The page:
, the Canada-based company behind the internationally renowned Immersive Van Gogh
exhibition, has produced a new exhibition that will come to the United States for a one-night-only event. Immersive Shevchenko: Soul of Ukraine
is a fifteen-minute exhibition featuring 200 works by Taras Shevchenko, a nineteenth-century artist, poet and activist who fought for Ukrainian values against imperial Russian control.
Profits from the showings on Sunday, March 20, at Lighthouse Immersive locations across the U.S. will go to the Red Cross Crisis Appeal Fund to Benefit Ukraine
and the National Bank of Ukraine Fund
. Visitors will select donation tiers ranging from $30 to $90 in place of purchasing a ticket; the show will be projected within the existing Immersive Frida Kahlo
exhibition, allowing viewers to see both exhibits during their hour-long visit. The Kahlo exhibition is forty minutes long.
was not scheduled to debut in North America until September 2022, but the ongoing Russian invasion of Ukraine propelled the release forward. The show will be developed into a longer format that will see a more formal release sometime in the future.
Valeriy Kostyuk, associate producer of the show, studied in Ukraine until grade four and recalls seeing Shevchenko’s portrait in every classroom. He estimates that thousands of the artist's likenesses hang in schools around the country.
“Shevchenko is for Ukrainian culture a step above what Shakespeare is for the English language,” Kostyuk explains.
In 2020, Kostyuk channeled the inspiration he felt from Lighthouse’s other immersive exhibitions into Eastern European artists, around whom the company had not yet developed shows.
Shevchenko’s tumultuous life saw him create upwards of 1,000 paintings, 800 of which survive today, and countless pieces of literature. He was imprisoned by Tsarist Russia in 1847 for ten years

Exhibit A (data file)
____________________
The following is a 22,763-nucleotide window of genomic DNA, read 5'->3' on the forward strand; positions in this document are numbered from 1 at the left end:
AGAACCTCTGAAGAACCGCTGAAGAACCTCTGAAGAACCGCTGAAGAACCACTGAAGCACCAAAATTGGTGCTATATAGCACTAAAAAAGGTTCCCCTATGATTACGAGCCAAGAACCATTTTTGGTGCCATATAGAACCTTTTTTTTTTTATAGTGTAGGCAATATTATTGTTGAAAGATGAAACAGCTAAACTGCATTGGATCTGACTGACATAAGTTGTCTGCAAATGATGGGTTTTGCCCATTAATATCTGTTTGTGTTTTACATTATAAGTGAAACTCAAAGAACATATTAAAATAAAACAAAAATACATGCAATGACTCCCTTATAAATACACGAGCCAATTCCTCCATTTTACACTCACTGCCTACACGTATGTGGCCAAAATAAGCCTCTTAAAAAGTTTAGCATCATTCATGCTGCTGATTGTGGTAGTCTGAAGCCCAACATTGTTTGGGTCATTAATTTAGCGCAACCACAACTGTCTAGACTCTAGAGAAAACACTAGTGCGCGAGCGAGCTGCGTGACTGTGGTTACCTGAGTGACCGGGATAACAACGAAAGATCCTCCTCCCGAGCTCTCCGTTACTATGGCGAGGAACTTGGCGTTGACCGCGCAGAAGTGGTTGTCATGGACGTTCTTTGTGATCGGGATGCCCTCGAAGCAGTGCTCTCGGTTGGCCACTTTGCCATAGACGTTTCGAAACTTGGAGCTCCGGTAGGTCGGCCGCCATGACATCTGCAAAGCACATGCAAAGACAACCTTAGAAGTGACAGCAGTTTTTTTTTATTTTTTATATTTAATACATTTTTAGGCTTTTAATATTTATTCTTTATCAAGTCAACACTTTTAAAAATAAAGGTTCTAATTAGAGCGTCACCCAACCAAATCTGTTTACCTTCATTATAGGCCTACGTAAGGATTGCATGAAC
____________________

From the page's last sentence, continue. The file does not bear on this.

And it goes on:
and was not allowed to write or draw for most of that time. He died four years after his release.
The sensory experience utilizes a fraction of these paintings — the “highlights,” as Kostyuk says — to create an audiovisual display that blends and morphs them against an original musical composition by Timur Polyansky to create a landscape of nineteenth-century Ukraine.
Similarities between the plights of Shevchenko’s Ukraine and the present-day country are inescapable. Servers located in Kyiv hold the exhibition's files, which are being remotely extracted by producer Natalia Delieva, creative director Tais Poda and curator-consultant Dmytro Stus. Simultaneously, Shevchenko’s works are being shipped out of Kyiv and Odessa in shipping containers that were used 81 years ago to transport the very same works away from Nazi destruction. Such parallels don’t escape Kostyuk, who, as he speaks with Westword
over Zoom from New York, is bombarded with text messages and emails every few minutes.
“In 200 years, nothing has changed,” he laments. “[Ukraine is] still struggling for their culture, our language, our freedoms. Freedom to do what is best for the greater good in their own home.”
In spite of the dire circumstances under which the fundraiser is being staged, hope, rather than despair, is the goal.
“A lot of Ukrainians consider [Shevchenko] a dark, sad figure,” notes Kostyuk. “However, when he was young, relatively free to creative his art, he was a flamboyant, free man who loved, who had humorous elements in his life, who had positive notes. It wasn’t only sadness and sorrow.”
Immersive Shevchenko: Soul of Ukraine, on view Sunday, March 20, at Lighthouse Immersive Denver, 3900 Elati Street. Tickets are $30 to $90 and available at 5, 6 and 7 p.m.; get them here.